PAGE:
If you’ve had a go at making my roast potatoes or any of my recipes, I’d love to hear about it @corrieheale email@example.com
My quest to cook the perfect egg continues with ‘poaching’. Yes my friends, the scariest of all the egg cooking methods but why are we all so afraid? I think poaching an egg always seems like the riskiest option, especially when you only have two eggs left, no no, better play it safe a fry the little blighters.
But if you want to take a chance then you have to make a few tough decisions. To vinegar or not to vinegar? To swirl the water or not to swirl? Frying pan or saucepan? Refrigerated or room temperature? Boil or simmer? AGHHH JUST FORGET IT!
I hear you people, I hear you, poaching an egg can be a very stressful time in ones life, I don’t blame you for frying, it’s a natural reflex. But if I told you there’s a way of poaching an egg that won’t make you run for the hills? No no, I’m not a mad idiot, I’m a just a girl who wants poached eggs for breakfast and this is where my story begins…
One blustery but warm Autumnal morning, I rise from my sleeping quarters to find my housemate Isabelle in the kitchen. It’s a small kitchen, with a blue tiled floor which feels cold on the soles of my feet. She delicately stirs a spoonful of sugar into her tea, I can’t help but notice her slender bird like hands. There’s a small frying pan simmering away with what looks like two cloudy white orbs floating on the surface, like two boats on a calm sea… But they are not boats, oh no, Isabelle is making POACHED EGGS!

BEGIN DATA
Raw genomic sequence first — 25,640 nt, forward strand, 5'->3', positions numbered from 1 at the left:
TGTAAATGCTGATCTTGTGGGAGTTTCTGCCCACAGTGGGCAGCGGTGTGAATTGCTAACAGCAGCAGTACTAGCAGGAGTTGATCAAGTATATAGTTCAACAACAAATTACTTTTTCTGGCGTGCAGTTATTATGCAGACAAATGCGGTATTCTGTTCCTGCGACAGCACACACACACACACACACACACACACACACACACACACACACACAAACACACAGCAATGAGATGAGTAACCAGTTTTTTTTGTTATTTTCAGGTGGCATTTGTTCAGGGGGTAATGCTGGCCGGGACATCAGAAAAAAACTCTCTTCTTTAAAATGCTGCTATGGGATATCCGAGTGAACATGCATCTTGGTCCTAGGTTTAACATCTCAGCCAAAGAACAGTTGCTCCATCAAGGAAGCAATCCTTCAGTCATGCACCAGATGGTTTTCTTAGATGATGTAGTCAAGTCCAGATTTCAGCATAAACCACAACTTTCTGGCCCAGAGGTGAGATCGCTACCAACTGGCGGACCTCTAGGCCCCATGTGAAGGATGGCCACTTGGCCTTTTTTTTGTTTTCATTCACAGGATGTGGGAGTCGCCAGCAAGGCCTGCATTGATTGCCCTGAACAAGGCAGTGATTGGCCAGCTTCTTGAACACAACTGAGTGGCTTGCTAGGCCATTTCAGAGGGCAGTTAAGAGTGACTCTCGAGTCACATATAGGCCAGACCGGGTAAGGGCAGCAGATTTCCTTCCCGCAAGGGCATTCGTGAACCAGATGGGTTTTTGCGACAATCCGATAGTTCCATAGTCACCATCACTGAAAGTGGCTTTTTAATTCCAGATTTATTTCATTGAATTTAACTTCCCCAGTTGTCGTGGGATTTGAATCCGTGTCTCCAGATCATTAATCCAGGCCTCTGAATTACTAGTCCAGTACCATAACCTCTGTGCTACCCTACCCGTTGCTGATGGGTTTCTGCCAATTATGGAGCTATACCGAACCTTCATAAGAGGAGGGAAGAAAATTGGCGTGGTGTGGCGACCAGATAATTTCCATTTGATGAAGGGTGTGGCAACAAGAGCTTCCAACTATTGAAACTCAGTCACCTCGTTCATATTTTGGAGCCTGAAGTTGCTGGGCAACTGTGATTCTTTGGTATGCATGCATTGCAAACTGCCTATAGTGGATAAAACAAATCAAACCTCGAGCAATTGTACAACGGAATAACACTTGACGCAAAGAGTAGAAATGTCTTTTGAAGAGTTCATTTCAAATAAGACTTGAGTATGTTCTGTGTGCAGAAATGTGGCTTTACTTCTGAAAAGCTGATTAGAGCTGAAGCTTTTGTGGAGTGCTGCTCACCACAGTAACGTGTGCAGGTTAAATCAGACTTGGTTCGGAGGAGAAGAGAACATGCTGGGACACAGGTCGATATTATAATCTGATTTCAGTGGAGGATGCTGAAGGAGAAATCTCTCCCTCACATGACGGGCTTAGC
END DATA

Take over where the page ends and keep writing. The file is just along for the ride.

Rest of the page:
“ARE YOU POACHING EGGS???!!! HOW THE HELL ARE YOU DOING THAT???!!! I screech, my eyes wide with shock.
“Yeah, it’s easy, I’ll show you” she says… And she did. So now I will show you my dear friends. Hold onto your hats, it’s going to be wild.
Perfectly Poached Eggs Serves 1 / Takes 10 minutes
You’ll need: One small frying pan
2 medium eggs at room temperature (fresh is always best and does make a difference. I find older egg whites spread more in the pan, as do refridgerated ones.)
1. Fill your small shallow frying pan with boiling water leaving a 1 centimetre at the top. Bring to the boil and reduce to a low simmer. You want the water to be as still as possible to avoide a fluffy egg white situation.
2. Crack one egg into a small cup and then gently pour it into the water. Don’t panic if it spreads a bit, just try and keep it to one side. Repeat with the other egg on the other side of the pan. Don’t worry if they look like they’re touching, you can always separate them with your spoon once cooked.
3. Leave them to set for about a minute and if you can see the yolk is popping above the water (see above) gently submerge your eggs under water by placing your slotted spoon over the top of them for about 10/20 seconds (see below).